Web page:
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Why is the turnover rate so high for technology leaders?


Oct 10, 2022

Nordstrom last week announced that Edmond Mesrobian, its chief technology and information officer since 2018, is stepping down, adding credence to the perception that turnover remains high for information technology executives.

A Korn Ferry survey of the top 1,000 U.S. companies by revenue conducted in late 2016 found that among five c-suite titles (CEO, CFO, CHRO, CMO CIO), the tenure of CIOs average 4.3 years, second lowest only to the CMO, 4.1 years.

“The pace of change is rapid and the breadth of increasing responsibilities continues to reconfirm the importance of the CIO role,” said Craig Stephenson, senior client partner, managing director, North America CIO/CTO Practice, at Korn Ferry, at the time. “CIOs continuously rise to the challenge and it’s common for this executive profile to leave after a few years, not because of dissatisfaction, but because the challenge they set out to accomplish is achieved and other, perhaps larger, opportunities await.”

According to a PWC survey, the failure of a major IT project is one of the primary reasons for a CIO dismissal. Also cited as causes were clunky inherited systems and lack of buy-in from key stakeholders.

According to articles on CIO.com, Forbes and elsewhere, strategic shifts and ever-expanding responsibilities due to rapid changes in technology, skills shortages, lack of advancement and burnout are other contributors to tech-exec turnover.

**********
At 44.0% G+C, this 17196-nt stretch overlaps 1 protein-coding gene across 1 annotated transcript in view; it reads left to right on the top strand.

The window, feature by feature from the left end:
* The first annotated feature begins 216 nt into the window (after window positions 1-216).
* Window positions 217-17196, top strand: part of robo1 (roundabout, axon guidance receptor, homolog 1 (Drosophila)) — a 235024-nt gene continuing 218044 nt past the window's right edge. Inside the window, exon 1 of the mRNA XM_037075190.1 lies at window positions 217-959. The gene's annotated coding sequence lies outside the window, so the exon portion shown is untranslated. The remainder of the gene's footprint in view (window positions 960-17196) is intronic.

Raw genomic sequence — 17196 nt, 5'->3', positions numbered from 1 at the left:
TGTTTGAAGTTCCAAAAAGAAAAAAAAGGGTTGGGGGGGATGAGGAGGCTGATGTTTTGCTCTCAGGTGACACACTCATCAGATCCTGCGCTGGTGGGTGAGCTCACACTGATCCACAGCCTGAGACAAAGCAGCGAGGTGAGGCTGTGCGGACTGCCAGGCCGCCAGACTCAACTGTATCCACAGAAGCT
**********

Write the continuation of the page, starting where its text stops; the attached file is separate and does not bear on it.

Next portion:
A Harvard Business Review article from last year concluded that the particularly-high turnover rate for chief data officers is due to “poorly defined” roles and “high expectations and low ability” to rapidly deliver data transformation that can take years.

Among other retailers, Starbucks, Walgreens, Kohl’s, CVS and Target are among those seeing changes in their tech c-suite this year. Nordstrom is seeking a replacement.

“We’re grateful to Edmond for his leadership and many contributions to our business, employees and customers,” Erik Nordstrom, CEO, said in a letter to employees attained by Women’s Wear Daily. “It’s clear that we’re in a much better place today than we were before he arrived. He has been a key contributor in building the architecture, infrastructure and resiliency needed for us to be a digital-first company.”

DISCUSSION QUESTIONS: What’s the reason for the apparent high turnover rates for CTOs, CIOs and other IT executives? What solutions do you see for supporting longer tenures, or are short stays inevitable?

Braintrust

“Longer tenures are possible with financial rewards that offer major bonuses or rewards when the technology proves its value upon use by the company.”

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